By Monday, Musharraf, who faced international criticism for suspending the constitution and dismissing part of the nation's Supreme Court, was telling diplomats he would quit as army chief and become a civilian president.
"I am determined to execute this third stage of transition fully and I'm determined to remove my uniform once we correct these pillars in judiciary and the executive and the parliament," he said in comments aired on state-run television, Reuters reported.
The Pakistani government also said it would hold national elections by mid-January as planned.
Musharraf seized power in 1999 and was re-elected to a five-year term in October. His current term ends Nov. 15.
Since his election, the Supreme Court has been deciding whether he can legally be president and still remain the army chief.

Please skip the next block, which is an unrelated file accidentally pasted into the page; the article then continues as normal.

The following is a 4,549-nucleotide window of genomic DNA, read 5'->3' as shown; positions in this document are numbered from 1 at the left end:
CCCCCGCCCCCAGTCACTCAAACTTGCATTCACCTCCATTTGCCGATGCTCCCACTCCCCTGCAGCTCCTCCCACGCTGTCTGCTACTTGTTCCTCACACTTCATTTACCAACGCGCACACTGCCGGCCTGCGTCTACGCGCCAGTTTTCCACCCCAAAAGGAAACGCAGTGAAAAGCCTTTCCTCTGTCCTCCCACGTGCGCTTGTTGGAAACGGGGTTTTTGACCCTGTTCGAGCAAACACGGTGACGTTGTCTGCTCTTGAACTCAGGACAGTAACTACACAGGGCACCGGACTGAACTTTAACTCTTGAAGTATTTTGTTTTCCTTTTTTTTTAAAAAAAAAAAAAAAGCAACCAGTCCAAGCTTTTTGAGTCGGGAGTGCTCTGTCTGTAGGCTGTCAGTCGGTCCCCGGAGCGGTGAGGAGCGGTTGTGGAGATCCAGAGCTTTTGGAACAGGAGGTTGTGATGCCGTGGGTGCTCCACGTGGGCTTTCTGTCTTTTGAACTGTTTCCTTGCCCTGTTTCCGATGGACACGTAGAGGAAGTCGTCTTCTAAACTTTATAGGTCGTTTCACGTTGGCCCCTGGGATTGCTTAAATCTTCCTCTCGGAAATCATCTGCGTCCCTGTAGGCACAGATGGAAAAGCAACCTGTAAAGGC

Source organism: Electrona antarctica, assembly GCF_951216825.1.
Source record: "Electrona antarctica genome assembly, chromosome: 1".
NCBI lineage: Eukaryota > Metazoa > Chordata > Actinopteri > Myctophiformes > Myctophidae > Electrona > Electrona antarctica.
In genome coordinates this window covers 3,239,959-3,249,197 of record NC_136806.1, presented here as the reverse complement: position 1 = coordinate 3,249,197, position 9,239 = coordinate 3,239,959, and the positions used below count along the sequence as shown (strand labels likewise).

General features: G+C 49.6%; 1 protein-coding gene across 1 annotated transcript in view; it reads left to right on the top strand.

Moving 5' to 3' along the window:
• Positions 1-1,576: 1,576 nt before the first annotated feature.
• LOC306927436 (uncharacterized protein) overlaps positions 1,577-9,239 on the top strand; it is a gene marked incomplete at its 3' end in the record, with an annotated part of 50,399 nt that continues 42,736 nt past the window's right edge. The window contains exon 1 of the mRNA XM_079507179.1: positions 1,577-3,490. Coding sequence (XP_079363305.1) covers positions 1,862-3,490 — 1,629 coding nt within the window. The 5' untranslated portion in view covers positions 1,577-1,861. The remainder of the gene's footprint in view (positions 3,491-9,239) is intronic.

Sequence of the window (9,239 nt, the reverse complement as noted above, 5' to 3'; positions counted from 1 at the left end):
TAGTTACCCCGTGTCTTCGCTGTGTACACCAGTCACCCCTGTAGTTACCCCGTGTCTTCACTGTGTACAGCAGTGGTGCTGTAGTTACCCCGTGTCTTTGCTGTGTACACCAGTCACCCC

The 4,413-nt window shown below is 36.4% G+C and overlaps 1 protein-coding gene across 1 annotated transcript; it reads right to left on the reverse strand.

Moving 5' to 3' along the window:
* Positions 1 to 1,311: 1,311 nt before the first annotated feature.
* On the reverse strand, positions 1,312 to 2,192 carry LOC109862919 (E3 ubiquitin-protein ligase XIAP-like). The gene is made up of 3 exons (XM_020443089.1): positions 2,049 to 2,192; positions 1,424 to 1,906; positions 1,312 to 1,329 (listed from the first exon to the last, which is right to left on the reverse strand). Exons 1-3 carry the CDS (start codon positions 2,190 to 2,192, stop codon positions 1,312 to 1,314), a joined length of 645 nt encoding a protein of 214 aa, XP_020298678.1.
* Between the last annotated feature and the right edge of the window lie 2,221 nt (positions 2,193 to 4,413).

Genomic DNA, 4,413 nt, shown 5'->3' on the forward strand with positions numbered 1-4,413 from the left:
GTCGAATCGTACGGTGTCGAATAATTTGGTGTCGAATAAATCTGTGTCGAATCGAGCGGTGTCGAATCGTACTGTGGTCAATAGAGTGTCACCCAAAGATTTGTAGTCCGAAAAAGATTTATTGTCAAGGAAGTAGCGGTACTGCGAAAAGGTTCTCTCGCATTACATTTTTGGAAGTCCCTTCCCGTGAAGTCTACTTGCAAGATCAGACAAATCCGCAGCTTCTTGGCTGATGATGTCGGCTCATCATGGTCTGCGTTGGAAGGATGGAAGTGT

After declaring emergency rule on Saturday and suspending the constitution, Musharraf ousted independent-minded judges who did not support the emergency rule. Clashes between protesting lawyers and police in cities such as Lahore, Karachi and Rawalpindi over the weekend resulted in hundreds of arrests, according to the Associated Press.
Police also reportedly arrested opposition politicians and activists, and independent television news networks remained off the air Monday.
U.S. Secretary of State Condoleezza Rice vowed to review U.S. aid to Pakistan, which has amounted to $10 billion since 2001 when Musharraf promised to help track down al-Qaida leader Osama bin Laden.
White House spokeswoman Dana Perino said the United States "cannot support emergency rule or the extreme measures taken."